German artists threaten to 'flog off' their work in protest at national treasure law

Berlin gallery owner warns new legislation could result in an 'exodus of modern art from Germany'

Tony Paterson
Thursday 16 July 2015 21:07 BST
Paintings by Georg Baselitz, which he says he will withdraw from German museums
Paintings by Georg Baselitz, which he says he will withdraw from German museums

Germany’s art world is in uproar over plans by Chancellor Angela Merkel’s government to introduce a cultural protection law banning the sale of paintings and artworks deemed to be of “national importance” to private bidders, museums and galleries abroad.

The legislation has been drawn up by the German Culture Minister, Monika Grütters, who says the measure is necessary to protect the country’s artistic treasures. She plans to present the proposal to Ms Merkel’s cabinet for approval next month.

However, the plan has provoked a furious response from the German art world. Several contemporary painters, including the artist Georg Baselitz, have ordered art museums that exhibit their works to return them immediately so they have the option of selling them off before the law is enforced.

Gerhard Richter, one of Germany’s best-known postwar painters, said: “Nobody has the right to tell me what I should do with my pictures.” In an interview published on Thursday he said he sympathised with Mr Baselitz: “I would do the same. Get the pictures out of the museums, put them on the market as fast as possible and flog them off,” he added.

The painters’ protest has been joined by Germany’s private art gallery owners, who see their interests directly threatened by the new law. In an open letter signed by 259 members of the country’s association of galleries and art dealers and sent to Ms Grütters, they warned that the ruling would “regulate art to death” and “end international art sales in Germany”.

The proposal was inspired by a recent abortive attempt to sell off the diaries of the early 19th-century German naturalist and explorer Alexander von Humboldt to a foreign bidder. The sale was narrowly prevented after it was claimed that the diaries were a national German treasure.

German painter Gerhard Richter said: ‘No one has the right to tell me what to do with my work’

Under Ms Grütters’ plans, German works of art over 50 years old and worth more than €150,000 (£105,000) could be designated national treasures; they would have to be approved for sale abroad by regional culture boards in each German state.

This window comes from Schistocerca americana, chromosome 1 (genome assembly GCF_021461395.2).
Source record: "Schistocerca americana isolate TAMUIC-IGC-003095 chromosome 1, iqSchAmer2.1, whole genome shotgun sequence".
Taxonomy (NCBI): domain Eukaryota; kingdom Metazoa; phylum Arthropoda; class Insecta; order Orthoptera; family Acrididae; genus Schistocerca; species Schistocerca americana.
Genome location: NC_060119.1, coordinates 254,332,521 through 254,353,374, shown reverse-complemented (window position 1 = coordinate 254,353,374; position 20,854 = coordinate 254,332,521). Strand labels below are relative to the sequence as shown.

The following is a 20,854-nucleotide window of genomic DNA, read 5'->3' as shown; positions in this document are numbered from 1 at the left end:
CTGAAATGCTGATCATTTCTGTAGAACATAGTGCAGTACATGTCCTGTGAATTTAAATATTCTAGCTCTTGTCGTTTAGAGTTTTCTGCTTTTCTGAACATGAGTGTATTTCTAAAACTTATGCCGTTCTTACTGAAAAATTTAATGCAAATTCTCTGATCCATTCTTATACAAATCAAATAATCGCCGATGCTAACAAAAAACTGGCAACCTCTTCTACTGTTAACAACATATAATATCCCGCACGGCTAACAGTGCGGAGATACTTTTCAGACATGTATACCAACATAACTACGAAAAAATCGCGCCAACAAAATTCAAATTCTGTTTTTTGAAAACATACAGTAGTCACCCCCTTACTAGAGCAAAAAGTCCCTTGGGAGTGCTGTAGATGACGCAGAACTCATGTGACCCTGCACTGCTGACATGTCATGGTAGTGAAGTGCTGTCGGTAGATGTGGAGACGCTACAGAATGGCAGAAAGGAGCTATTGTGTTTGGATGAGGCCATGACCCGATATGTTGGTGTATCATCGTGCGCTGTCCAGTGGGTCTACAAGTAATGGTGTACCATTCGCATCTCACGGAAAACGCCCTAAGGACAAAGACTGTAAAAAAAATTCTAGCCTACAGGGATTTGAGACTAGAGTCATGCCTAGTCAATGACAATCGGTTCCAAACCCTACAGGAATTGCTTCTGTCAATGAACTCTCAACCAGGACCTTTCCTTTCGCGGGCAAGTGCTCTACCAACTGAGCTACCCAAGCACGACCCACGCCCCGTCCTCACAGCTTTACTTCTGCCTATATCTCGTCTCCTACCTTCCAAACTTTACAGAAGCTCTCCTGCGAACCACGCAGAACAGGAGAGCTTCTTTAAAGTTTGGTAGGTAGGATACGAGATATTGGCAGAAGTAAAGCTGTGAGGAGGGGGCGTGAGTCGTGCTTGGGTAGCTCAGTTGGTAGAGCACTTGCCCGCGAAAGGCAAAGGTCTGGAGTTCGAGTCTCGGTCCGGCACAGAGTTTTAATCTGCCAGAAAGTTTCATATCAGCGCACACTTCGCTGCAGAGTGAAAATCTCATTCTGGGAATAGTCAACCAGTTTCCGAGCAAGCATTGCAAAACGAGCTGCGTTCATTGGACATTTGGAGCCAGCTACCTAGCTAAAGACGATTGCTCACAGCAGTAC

Supporters argue that the measures will protect nationally important artworks from being snapped up by an increasingly voracious international art market. “At the moment public museums cannot do much to compete on the art markets,” Rein Wolfs, director of Federal Art Museum in Bonn, told the German art magazine Monopol.

But international art dealers remain strongly critical of the planned new law. Thaddeus Ropac, who represents several German contemporary artists, including Mr Baseltiz and Anselm Kiefer, said he had advised Mr Baselitz this week to withdraw his works from German museums.

“This is a very stupid move that will hurt the German art market and German museum system,” he said.

Daniel Marzona, a Berlin gallery owner, warned the new law could result in an “exodus of modern art from Germany”. Berlin’s culture ministry said it would hold further discussions with all sides. Ms Grütters has indicated that the law may contain a clause enabling individual artists to “opt out” from sales restrictions governing their works.

Germany and France now rank behind New York and London as the biggest art markets for auction houses Christie’s and Sotheby’s. German galleries are also the largest participants behind US and British galleries at leading international art fairs in London and New York.

The fortunes of postwar German artists have tended to rise slowly through museum shows, private sales and auctions in New York and London. Displays in German museums have built artists’ reputations among ordinary visitors and lifted sales of their work at auction, but attracting the culture ministry’s attention could create a “bureaucratic nightmare” for possible sales, said Mr Ropac.

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